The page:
What Is the SOHC Design in Subaru Cars?

By Don Bowman

  • Overview

    There have been many advancements in the auto industry since the discovery of greenhouse gases and their impact on the ozone layer. Most of these measures were implemented to reduce the amount of emissions expelled that would be conducive to deteriorating the ozone layer. Subaru's design of the SOHC was just such an implement, with not only the environment above us in mind, but below us as well. By increasing the fuel economy, Subaru serves mankind and the environment by also slowing the depletion of the oil reserves.
  • The Facts

    The SOHC design of the Subaru engine was designed to reduce power loss through the valve train by effectively reducing friction and reciprocal power loss. This is done by reducing the number of moving parts and their research and development team's efforts to enhance the timing curves on the cams in these engines.
  • History

    Prior to the introduction of the SOHC design, the engine had a centrally located single camshaft to open and close the valves. This camshaft was located directly above the crankshaft and transmitted its movement by the use of valve lifters situated on the top of the lobes of the camshaft. The lifters moved a pushrod, which extended horizontally through the block, through push rod covers and entered the cylinder head at the top. These pushrods in turn pushed a rocker arm or fulcrum, which was on a central pivot point, and these pushed the valves open and closed. All of this required many moving parts that relied on proper oil control and exacting measurements. All these parts were susceptible to changes in temperature that in turn would either expand or contract, effectively changing the geometry. The changing geometry changed the valve timing, which affected the performance of the engine and ultimately the amount of harmful emissions.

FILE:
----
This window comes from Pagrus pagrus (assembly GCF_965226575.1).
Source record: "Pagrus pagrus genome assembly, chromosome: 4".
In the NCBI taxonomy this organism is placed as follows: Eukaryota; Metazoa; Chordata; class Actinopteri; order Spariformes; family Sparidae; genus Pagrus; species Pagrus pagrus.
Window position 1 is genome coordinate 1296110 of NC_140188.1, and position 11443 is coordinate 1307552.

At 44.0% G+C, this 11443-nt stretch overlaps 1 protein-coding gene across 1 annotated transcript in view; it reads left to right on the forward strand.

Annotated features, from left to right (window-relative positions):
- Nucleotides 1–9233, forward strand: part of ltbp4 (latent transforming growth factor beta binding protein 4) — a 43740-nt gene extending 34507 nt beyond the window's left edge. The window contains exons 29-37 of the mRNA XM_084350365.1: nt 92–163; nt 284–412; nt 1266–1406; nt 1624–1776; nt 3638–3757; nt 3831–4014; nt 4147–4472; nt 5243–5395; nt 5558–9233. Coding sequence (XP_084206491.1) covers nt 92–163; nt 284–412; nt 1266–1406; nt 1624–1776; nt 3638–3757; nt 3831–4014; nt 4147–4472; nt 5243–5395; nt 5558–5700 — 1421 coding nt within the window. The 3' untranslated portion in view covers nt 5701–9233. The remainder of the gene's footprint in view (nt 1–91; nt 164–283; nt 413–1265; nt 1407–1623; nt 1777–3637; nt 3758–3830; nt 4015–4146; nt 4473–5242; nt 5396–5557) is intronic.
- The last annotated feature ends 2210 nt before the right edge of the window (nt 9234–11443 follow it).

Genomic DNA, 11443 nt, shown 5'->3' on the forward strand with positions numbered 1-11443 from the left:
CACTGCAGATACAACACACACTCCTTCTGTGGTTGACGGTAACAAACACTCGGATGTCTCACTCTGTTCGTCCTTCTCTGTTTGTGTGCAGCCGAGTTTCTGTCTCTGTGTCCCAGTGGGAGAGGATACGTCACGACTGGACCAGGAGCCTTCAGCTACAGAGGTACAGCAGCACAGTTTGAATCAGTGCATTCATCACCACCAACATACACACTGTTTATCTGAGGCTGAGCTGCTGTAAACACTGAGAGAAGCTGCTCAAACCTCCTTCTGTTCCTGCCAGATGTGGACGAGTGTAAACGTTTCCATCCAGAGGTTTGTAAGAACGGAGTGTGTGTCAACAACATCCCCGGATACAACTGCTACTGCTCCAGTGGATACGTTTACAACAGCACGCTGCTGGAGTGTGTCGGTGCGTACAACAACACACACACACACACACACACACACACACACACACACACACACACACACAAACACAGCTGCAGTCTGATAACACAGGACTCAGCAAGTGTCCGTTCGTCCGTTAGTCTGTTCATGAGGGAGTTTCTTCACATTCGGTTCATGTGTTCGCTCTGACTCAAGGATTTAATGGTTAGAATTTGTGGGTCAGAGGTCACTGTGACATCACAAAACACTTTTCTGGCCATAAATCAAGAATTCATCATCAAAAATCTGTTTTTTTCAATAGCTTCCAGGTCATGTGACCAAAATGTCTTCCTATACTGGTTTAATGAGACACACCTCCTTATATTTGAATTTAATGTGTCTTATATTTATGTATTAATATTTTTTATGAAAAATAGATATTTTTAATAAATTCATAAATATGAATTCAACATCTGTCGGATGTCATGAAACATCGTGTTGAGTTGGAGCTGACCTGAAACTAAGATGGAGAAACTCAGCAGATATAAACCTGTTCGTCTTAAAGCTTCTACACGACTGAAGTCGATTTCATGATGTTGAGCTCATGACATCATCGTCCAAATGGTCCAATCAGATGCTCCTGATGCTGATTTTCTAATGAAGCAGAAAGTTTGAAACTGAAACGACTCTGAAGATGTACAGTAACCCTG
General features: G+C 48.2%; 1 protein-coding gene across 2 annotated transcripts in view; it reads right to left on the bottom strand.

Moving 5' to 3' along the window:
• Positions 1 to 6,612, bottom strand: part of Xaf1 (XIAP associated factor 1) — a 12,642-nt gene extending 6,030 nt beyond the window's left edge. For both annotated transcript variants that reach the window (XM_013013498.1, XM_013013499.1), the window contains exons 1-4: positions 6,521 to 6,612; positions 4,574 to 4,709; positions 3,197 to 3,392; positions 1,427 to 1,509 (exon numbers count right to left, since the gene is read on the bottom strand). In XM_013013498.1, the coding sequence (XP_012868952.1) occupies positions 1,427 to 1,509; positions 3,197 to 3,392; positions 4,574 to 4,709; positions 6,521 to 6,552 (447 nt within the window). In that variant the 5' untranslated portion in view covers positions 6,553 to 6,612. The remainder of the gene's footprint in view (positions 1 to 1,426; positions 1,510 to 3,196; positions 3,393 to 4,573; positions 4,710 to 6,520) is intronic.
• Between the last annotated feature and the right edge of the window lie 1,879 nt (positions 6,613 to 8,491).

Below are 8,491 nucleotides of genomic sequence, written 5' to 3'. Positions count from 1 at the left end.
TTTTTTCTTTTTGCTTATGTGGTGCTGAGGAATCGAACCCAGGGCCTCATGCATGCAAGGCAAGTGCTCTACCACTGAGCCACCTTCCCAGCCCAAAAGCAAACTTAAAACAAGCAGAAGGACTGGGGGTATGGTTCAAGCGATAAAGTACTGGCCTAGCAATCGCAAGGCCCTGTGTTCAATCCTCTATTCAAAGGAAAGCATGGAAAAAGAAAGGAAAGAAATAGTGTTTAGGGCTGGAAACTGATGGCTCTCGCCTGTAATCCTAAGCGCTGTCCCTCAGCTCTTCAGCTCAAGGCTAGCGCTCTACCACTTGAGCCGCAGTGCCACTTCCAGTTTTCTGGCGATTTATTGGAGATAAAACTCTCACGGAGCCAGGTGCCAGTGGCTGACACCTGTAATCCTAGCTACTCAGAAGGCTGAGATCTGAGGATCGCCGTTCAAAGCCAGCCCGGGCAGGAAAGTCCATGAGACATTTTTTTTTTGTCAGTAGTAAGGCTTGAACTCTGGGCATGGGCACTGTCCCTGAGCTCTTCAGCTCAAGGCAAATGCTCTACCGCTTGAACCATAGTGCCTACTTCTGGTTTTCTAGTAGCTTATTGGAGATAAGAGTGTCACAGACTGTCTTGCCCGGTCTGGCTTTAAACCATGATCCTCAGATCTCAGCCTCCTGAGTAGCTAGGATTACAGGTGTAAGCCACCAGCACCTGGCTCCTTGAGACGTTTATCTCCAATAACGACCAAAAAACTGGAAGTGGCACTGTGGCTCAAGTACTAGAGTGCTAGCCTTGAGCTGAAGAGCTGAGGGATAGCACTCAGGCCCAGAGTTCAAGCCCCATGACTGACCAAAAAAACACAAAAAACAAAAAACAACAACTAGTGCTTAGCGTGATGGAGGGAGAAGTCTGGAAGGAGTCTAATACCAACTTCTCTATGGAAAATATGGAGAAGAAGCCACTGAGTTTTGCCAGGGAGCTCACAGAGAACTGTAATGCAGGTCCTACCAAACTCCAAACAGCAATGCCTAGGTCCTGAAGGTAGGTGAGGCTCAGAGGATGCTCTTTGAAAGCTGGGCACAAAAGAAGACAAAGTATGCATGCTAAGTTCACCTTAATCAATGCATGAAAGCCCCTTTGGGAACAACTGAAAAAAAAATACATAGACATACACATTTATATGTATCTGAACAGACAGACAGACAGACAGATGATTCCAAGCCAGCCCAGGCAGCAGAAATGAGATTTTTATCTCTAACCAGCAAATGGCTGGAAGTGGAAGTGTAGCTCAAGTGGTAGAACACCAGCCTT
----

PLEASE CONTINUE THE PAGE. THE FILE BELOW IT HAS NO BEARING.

• Function

    The theory behind the development of the SOHC (single overhead camshaft) is by eliminating all these moving parts and designing and developing a cylinder head that could contain the camshaft, it is beneficial in reducing friction and making the valve timing more precise by eliminating the effects of heat absorption. This was accomplished by the development of an aluminum head with raised supports called lands, placed atop the cylinder head above the valves. The camshaft sits in these lands and the lobes on the camshaft are in direct contact with the valves. To shield the valves from wear, a round plate is placed between the valve and the lobe. The camshaft motion is created by a cogged-tooth belt, which is connected to the crankshaft by way of a sprocket. Each cylinder head has its own camshaft. This system of operation has effectively eliminated the need for the valve lifters, pushrods, rocker arms and timing chains. The thermal reaction is very minimal in the camshaft, and the valve timing is more precise and predictable, with no further deflection from the removed valve train parts.
  • Types

    Subaru has two distinct types of head designs, the first being the single overhead cam (SOHC), designed for economy. The second is a double overhead cam design (DOHC), designed for more torque and horsepower for performance enthusiasts. The second design incorporates four valves per cylinder, as opposed to two valves per cylinder, for better breathing. The second design affords acceptable fuel economy with increased performance.
  • Benefits

    Overhead cam engines require much less maintenance, exhibit less wear and increase fuel economy drastically. Changing a timing belt for this type of vehicle is relatively simple by comparison to older counterparts with a chain. If work should need to be done on the head, it is much more accessible and less time consuming.
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